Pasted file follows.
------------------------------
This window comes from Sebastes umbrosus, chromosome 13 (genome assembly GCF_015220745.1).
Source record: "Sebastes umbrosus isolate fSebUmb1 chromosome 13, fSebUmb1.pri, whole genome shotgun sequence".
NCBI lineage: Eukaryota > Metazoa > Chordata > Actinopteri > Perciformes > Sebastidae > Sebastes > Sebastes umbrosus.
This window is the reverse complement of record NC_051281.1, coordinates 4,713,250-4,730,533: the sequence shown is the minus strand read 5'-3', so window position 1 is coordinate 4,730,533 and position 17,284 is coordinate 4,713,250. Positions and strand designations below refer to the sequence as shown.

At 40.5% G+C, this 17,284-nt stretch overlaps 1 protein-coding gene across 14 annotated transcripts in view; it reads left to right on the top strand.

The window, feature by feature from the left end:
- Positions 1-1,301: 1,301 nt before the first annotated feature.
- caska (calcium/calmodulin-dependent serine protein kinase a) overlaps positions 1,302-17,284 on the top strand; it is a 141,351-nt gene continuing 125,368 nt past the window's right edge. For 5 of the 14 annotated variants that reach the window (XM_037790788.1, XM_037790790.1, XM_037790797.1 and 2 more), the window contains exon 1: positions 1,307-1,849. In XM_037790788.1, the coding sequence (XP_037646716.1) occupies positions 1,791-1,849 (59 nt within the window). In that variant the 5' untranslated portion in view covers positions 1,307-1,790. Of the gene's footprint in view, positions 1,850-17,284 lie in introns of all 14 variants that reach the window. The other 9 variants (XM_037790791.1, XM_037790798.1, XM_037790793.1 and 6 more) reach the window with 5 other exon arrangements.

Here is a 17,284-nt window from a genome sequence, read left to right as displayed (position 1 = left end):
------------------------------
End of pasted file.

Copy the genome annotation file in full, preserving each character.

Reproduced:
This window comes from Sebastes umbrosus, chromosome 13 (genome assembly GCF_015220745.1).
Source record: "Sebastes umbrosus isolate fSebUmb1 chromosome 13, fSebUmb1.pri, whole genome shotgun sequence".
NCBI lineage: Eukaryota > Metazoa > Chordata > Actinopteri > Perciformes > Sebastidae > Sebastes > Sebastes umbrosus.
This window is the reverse complement of record NC_051281.1, coordinates 4,713,250-4,730,533: the sequence shown is the minus strand read 5'-3', so window position 1 is coordinate 4,730,533 and position 17,284 is coordinate 4,713,250. Positions and strand designations below refer to the sequence as shown.

At 40.5% G+C, this 17,284-nt stretch overlaps 1 protein-coding gene across 14 annotated transcripts in view; it reads left to right on the top strand.

The window, feature by feature from the left end:
- Positions 1-1,301: 1,301 nt before the first annotated feature.
- caska (calcium/calmodulin-dependent serine protein kinase a) overlaps positions 1,302-17,284 on the top strand; it is a 141,351-nt gene continuing 125,368 nt past the window's right edge. For 5 of the 14 annotated variants that reach the window (XM_037790788.1, XM_037790790.1, XM_037790797.1 and 2 more), the window contains exon 1: positions 1,307-1,849. In XM_037790788.1, the coding sequence (XP_037646716.1) occupies positions 1,791-1,849 (59 nt within the window). In that variant the 5' untranslated portion in view covers positions 1,307-1,790. Of the gene's footprint in view, positions 1,850-17,284 lie in introns of all 14 variants that reach the window. The other 9 variants (XM_037790791.1, XM_037790798.1, XM_037790793.1 and 6 more) reach the window with 5 other exon arrangements.

Here is a 17,284-nt window from a genome sequence, read left to right as displayed (position 1 = left end):